it was considered appropriate to develop the accurate and simplified methylmercury analytical method using popularized analytical instrument such as purge and trap GC-MS. Lindberg et al. a succession of analytical stages is required. Purified .1 Sample Collection and Preparation From June to September 2006. Thus. The samples were kept frozen until further analysis. urban stream.392 Water Air Soil Pollut (2010) 207:391–401 80% of mercury in human blood exists as methylmercury forms and determination of total mercury is simple compared to that of methylmercury (Akagi and Naganuma 2000. atomic fluorescence spectroscopy (AFS). river 1 (with biochemical oxygen demand (BOD) lower than 3). The solvent extraction method using toluene or dichloromethane generally gave low extraction efficiencies in certain matrix (Akagi and Nishimura 1991). 2000. 2 Experimental Section 2. Hammerschmidt and Fitzgerald 2001). separation. The performance of the purge and trap GC-MS method was validated by analyzing CRMs. Thus. for the analysis of sediment. Additionally.2 mg/L. MO. a solvent extraction technique and a distillation technique are commonly used (Westöö 1966.8∼7. especially at low exposure levels. For methylmercury clean-up process. the distillation technique with H2SO4/KCl was preferred due to easy preparation and no use of harmful organic solvents. in this study. the extraction of methylmercury from biological samples. Logar et al. 2000. The filet of fish samples were cut into small pieces with dissection scissors and homogenized to a pastry state. The GC-MS detection system was combined with the dithizone extraction method and clean-up process by Na2S for biological samples since the dithizone extraction process showed improved extraction efficiencies by the complexation between dithizone and methylmercury (Akagi and Nishimura 1991. total mercury and methylmercury levels in freshwater fish and sediments from various reservoirs and streams in Korea were measured to understand mercury contamination status in Korean peninsula and the analytical results were compared with those of the GC-ECD and the GC-cold vapor atomic fluorescence spectrometry (CVAFS). Ignacio et al. 1). 2007). and plant effluents. 2000). respectively. Horvat et al. Blanco et al. The main steps to speciate mercury are digestion. The sediment were categorized into groups by sampling sites as lake. Additionally.1∼15. Bloom 1989. 1997. 2. Methylmercury standard stock solution (1 mg∙mL−1) was prepared by dissolving the appropriate amount of CH3HgCl (Aldrich.6 mg/m3 and 1. USA). the distillation technique has a drawback such as codistillation of large amounts of volatile compounds in blood and these volatile compounds transferred to the distillate can interfere with the ethylation reaction and/or deposit on the GC column leading to inaccurate determinations (Liang et al.2 Experimental Materials and Apparatus All reagents used were of ACS grade and all water was used as doubly distilled and de-ionized water obtained from Barnsted UC/A56220-8 (IA. and mercury-specific detection. However. reservoirs. Quevauviller et al. clean-up. However. Rice 2004). 57 freshwater fish samples were collected from reservoirs. and inductively coupled plasma–mass spectroscopy (ICPMS) have been widely used (Westöö 1966. Ullrich et al. especially in blood has been a difficult task because of severe matrix interferences. 1). 1993). 2002). the distillation conditions were controlled with great cautions to prevent the production of methylmercury artifacts by over-distillation (Horvat et al 1993. USA) in toluene. recent studies showed that the mercury speciation in human blood is needed to evaluate the sources of exposure. Eighty-one sediment samples were also sampled from June to September 2007 by using a Ponar grab sampler (Fig. and streams in Korea (Fig. there is a growing need for a more simplified and popularized analytical method for the determination of methylmercury in environmental species (Vidler et al. Coupled techniques including separation by gas chromatography (GC) or liquid chromatography (LC) and detection by electron capture dissociation (ECD). lakes. In this study. 2001. Baxter et al 2007). respectively. river 2 (with BOD higher than 3). All the samples were kept frozen until further analysis. The water characteristics of the sites are various with chlorophyll a concentrations and chemical oxygen demand ranging 1. However. atomic absorption spectroscopy (AAS). (2004) revealed that the proportions of methylmercury to total mercury in blood of non-fish-eating people are relatively lower than those of fish-eating people and inorganic mercury in blood has a significant association with the number of dental amalgam fillings. For methylmercury analysis.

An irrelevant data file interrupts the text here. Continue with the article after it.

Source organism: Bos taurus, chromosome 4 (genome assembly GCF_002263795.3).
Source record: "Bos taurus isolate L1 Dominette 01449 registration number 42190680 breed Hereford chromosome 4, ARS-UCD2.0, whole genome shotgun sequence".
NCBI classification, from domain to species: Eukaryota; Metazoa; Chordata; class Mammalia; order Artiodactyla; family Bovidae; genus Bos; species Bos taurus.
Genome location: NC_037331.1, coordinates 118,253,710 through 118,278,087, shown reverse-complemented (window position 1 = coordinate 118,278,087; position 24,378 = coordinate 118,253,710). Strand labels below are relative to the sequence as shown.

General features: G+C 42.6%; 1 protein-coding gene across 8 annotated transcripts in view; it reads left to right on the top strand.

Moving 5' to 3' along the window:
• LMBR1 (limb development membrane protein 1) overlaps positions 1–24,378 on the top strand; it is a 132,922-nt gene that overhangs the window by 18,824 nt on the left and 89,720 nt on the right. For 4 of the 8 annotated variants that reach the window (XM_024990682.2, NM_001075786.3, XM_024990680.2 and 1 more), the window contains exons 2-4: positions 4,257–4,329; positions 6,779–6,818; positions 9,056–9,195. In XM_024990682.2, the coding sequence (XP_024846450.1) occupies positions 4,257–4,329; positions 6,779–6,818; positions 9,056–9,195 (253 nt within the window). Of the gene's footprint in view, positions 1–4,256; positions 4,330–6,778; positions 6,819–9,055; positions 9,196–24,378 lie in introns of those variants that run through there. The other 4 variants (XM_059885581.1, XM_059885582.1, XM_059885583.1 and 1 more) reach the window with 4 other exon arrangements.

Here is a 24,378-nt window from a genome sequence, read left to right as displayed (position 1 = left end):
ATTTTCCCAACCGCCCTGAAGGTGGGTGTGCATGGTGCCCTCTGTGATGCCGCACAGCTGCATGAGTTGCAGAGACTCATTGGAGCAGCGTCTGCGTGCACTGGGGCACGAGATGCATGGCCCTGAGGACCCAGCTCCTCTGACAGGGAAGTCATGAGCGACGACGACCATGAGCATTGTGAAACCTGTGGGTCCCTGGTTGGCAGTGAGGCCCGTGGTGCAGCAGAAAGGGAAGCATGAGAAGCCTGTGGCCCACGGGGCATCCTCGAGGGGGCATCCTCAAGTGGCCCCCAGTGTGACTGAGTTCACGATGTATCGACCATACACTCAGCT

The injection port and detector were operated at 220°C and 230°C. .Water Air Soil Pollut (2010) 207:391–401 Fig. The sample was purged with helium at 40 mL∙min−1 for 15 min at 40°C and followed by desorption at 200°C for 3 min. Sodium acetate buffer (0.2 g of sodium tetraethylborate [NaB(C2H5)4] powder in 10 mL of 1% w/v KOH solution and was kept in ice and darkness after preparation and throughout the analysis. 30 m×0. 1 Sampling sites of sediments and freshwater fish in Korean peninsula 393 S-River S-Lake & Reservoir S-Urban stream S-Plant effluent S Freshwater Fish 0. 10 mL of 1 N HCl was added followed by washing with 5 mL of n-hexane.15 g of Na2S9H2O in 10 mL of distilled water. Walpole’s buffer was prepared by mixing 200 mL of 1 M CH3COONa and about 200 mL of 1 N HCl to adjust to pH 3.9. USA) equipped with Agilent 5973N MS operating in selected ion monitoring (SIM) mode. The column temperature was programmed as follows: 40°C for 4 min. At each use. increasing to 280°C at 15°C∙min−1 then holding for 5 min. 0.1 mL of stock solution was diluted with 50 mL of 0. 2. Alkaline sodium sulfide stock solution was prepared by dissolving 0.64 g of CH3COONa in distilled water and added with acetic acid to adjust pH at 4. MO. Approximately 0.1 N NaOH and 50 mL of ethanol. After cooling to room temperature. USA) as adsorbent trap. was prepared by dissolving with 0. respectively. Ethylating reagent.25 μm) was used with helium as carrier gas at a flow rate of 1 mL∙min−1.0.D.2 M) was prepared by dissolving 1. 2% sodium tetraethylborate.02% dithizone solution was prepared by dissolving 0.011 g of diphenylthiocarbazone in 100 mL toluene..3 Determination of Methylmercury in Biological Samples Using Dithizone Extraction Followed by the Purge and Trap GC-MS Method Details of dithizone extraction procedures for methylmercury analysis are given elsewhere (Akagi and Ikingura 1999). The DB-5MS capillary column (5% phenyl–95% dimethylpolysiloxane. USA) with a Tenax A trap (Suppleco. Chromatographic analysis was performed with Agilent 6890N GC (CA. OH. 0. the volatile derivatized ethylmethylmercury were concentrated and injected using Tekmar–Dohrmann purge-andtrap (Mason.5 mm I. For purge and trap GC-MS method.5∼1 g of biological sample and 10 mL of 1 N KOH–ethanol solution were placed in a 40-mL screw-capped conical centrifuge tube and heated at 100°C for 1 h.